Latest Developments, June 29

In today’s news…

Two World Bank economists argue the best way to reduce corruption and ensure Africa benefits from the current commodity boom is for governments to transfer portions of the resulting revenues directly to their citizens. Of course, government corruption is not the only obstacle to translating mineral wealth into societal benefits. After a three-year dispute, Canada’s First Quantum Minerals has just agreed to pay $224 million in tax arrears to Zambia. The Reuters piece says: “According to the World Bank, copper is responsible for 70 to 75 percent of export earnings but the mining industry as a whole only contributes about 10 percent of Zambia’s tax revenue.”

In the wake of last week’s guilty plea by  another Canadian company, Niko Resources, for bribing a Bangladeshi official, Transparency International finds itself in the unusual position of praising Canada…sort of. In the same breath, the organization points out that Canadian law defines prosecutable foreign bribery cases excessively narrowly and calls for the revival of proposed improvements that died in 2009 when the minority government ended the parliamentary session prematurely.

As the US and Switzerland struggle to come to an agreement on dealing with tax avoidance, the Tax Justice Network suggests some Swiss media and banks are too cozy to allow a meaningful public discussion on the impacts of tax evasion. Perhaps a quick trip to Vienna is in order.

As things stand, US sanctions on Sudanese oil exports will not apply to South Sudan when it officially declares independence on July 9. Unless South Sudanese oil exports, which account for 98 percent of the government’s budget, pass north through Sudan. Which is the only way the pipelines run.

Le Monde Diplomatique’s Serge Halimi argues the current debt crisis represents a threat to democracy as much as the economy and asks (in French) if there is an alternative to “shock therapy.” Another article in the same publication provides the example of Ecuador’s 2008 constitution which stipulates public debt must not impact national sovereignty, human rights or environmental protection; public debt can only be incurred to improve infrastructure or to invest in projects that will pay for themselves; public debt refinancing is only an option if the new terms are advantageous to Ecuador; and the nationalization of private debt is prohibited.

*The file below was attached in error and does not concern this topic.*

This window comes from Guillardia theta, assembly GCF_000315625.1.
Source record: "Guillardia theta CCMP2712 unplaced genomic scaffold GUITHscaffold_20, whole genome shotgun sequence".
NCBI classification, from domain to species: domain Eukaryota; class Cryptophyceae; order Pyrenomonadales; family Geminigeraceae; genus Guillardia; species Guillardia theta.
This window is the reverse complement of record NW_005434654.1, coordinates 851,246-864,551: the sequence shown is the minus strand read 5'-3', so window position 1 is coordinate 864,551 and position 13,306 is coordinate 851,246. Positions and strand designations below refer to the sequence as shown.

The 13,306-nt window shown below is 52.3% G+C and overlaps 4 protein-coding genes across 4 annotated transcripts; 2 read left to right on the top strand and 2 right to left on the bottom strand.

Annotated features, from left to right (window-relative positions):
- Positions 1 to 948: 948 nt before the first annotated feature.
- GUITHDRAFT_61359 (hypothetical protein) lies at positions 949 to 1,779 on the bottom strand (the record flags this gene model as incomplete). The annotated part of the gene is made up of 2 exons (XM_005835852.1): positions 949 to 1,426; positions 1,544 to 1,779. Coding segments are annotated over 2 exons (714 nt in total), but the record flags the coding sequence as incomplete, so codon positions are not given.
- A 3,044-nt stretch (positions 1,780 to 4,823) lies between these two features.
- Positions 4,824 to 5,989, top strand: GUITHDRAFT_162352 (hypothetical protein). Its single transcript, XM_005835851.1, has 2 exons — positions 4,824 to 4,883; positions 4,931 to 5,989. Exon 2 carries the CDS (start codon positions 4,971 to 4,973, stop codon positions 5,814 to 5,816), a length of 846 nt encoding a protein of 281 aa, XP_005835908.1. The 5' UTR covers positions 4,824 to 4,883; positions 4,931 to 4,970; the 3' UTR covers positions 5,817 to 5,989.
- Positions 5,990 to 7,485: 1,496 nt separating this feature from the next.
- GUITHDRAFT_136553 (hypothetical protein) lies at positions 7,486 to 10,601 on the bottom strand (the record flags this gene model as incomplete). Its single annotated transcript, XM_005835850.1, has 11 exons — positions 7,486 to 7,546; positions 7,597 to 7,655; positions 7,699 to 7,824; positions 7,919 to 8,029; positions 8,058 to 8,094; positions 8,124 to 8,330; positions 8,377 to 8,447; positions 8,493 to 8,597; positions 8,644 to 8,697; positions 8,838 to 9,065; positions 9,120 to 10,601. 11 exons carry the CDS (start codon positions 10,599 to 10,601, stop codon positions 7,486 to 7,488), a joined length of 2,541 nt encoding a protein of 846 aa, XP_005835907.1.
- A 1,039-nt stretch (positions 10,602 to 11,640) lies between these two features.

The World Bank tweets: “The time to act is now. The world’s poor will suffer first and most from #climatechange.,” while the UK House of Commons environmental audit committee slams the global lending institution’s energy policies, which may actually be making climate change worse.

Andrea Wechsler argues in Global Policy that “global governance arrangements must reach beyond the limited concept of intellectual property to knowledge as such and, thus, address global knowledge governance.” But a number of civil society organizations worry a new set of principles on Internet policymaking raises “cybersecurity and intellectual property rights to a level of importance that is comparable with internationally recognized individual human rights such as freedom of expression.”

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